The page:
A New AI Research Introduces Multitask Prompt Tuning (MPT) For Transfer Learning

Pretrained language models (PLMs) have significantly improved on many downstream NLP tasks due to finetuning. While current PLMs can include hundreds of millions of parameters, the traditional paradigm of full task-specific finetuning (FT) is challenging to expand to numerous tasks. The need to learn fewer parameters per task than necessary for comprehensive finetuning has led to a surge in research on “parameter-efficient” methods for model tuning.

For parameter-efficient transfer learning with PLMs, prompt tuning (PT) has recently emerged as a potential option. PT works by appending tunable continuous prompt vectors to the input before training. The PLM settings are locked in place, and PT learns only a limited number of prompt vectors for each task. Yet, there is still a significant gap between instantaneous tuning and complete finetuning despite their remarkable performance. This method is also highly sensitive to the initiation, necessitating longer training times than finetuning procedures typically.

Recent studies have proposed to fix these problems by reusing prompt vectors from other jobs. These strategies begin by training soft prompts on various source tasks. They then use these pretrained prompts as a starting point for finetuning the prompt on a target task using a (possibly learned) similarity measure.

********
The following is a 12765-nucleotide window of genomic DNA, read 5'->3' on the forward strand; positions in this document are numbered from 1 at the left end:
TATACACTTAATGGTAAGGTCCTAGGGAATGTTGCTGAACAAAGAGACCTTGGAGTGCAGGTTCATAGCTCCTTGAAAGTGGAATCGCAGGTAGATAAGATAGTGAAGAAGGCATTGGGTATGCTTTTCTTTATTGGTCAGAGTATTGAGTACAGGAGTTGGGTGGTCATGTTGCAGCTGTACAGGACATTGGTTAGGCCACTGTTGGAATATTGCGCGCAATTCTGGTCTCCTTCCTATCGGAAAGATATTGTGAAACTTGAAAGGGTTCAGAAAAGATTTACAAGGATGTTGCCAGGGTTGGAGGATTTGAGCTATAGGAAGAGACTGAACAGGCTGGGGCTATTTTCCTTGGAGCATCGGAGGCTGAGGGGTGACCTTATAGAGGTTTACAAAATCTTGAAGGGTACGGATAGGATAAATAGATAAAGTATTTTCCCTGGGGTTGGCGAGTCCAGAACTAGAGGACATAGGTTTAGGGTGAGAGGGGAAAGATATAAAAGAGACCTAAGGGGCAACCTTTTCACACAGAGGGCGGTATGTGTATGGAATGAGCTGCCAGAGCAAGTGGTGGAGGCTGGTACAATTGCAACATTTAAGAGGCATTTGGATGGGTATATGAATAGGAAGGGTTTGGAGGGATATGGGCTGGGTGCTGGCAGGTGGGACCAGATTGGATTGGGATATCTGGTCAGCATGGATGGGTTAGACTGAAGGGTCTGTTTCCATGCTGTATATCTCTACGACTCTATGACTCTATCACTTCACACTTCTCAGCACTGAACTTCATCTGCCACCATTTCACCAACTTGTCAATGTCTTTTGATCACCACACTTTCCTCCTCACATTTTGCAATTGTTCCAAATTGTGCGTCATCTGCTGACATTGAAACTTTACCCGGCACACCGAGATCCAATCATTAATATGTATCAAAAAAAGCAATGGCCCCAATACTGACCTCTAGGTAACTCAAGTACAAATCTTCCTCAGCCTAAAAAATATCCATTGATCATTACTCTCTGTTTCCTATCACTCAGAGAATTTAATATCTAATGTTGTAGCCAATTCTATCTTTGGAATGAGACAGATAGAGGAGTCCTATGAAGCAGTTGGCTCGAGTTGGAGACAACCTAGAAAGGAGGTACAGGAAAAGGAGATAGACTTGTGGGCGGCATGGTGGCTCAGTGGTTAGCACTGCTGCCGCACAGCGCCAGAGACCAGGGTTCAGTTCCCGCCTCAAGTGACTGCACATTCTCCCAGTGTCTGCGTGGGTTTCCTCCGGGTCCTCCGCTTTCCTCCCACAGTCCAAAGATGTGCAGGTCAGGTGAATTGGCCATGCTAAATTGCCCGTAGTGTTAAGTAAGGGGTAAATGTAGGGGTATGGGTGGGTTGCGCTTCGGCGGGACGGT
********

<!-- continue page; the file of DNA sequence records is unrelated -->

Researchers from the Ohio State University, MIT-IBM Watson AI Lab, and Massachusetts Institute of Technology further develop this line of research by introducing multitask prompt tuning (MPT), which utilizes multitask data to learn a single prompt that may be efficiently transmitted to target activities. 

While the idea behind learning a shared prompt space is straightforward, in practice, it can be quite difficult to master. This is because it needs to acquire knowledge of the similarities between various source tasks while simultaneously reducing their interference. Instead of merely sharing the prompt matrix across all tasks, the researchers find that decomposing the soft prompt of each source task into a multiplication of a shared matrix and a low-rank task-specific matrix is more successful. Decomposition is taught by distilling information from gentle prompts acquired through consistent prompt tuning. They execute low-rank multiplicative modifications to the common prompt matrix to switch between jobs.

Comprehensive tests on 23 NLP datasets for various tasks show that the suggested methodology outperforms state-of-the-art prompt transfer techniques. By tuning much fewer task-specific prompt parameters than the most competitive multitask prompt transfer baseline, MPT with T5-Base achieves a 16.3% improvement over the vanilla prompt tuning baseline on the SuperGLUE benchmark. Certain performance metrics show that MPT outperforms full finetuning, despite using only 0.035 percent configurable parameters per job. With 4-32 labels per target task, the team also find that MPT is quite successful for few-shot learning.

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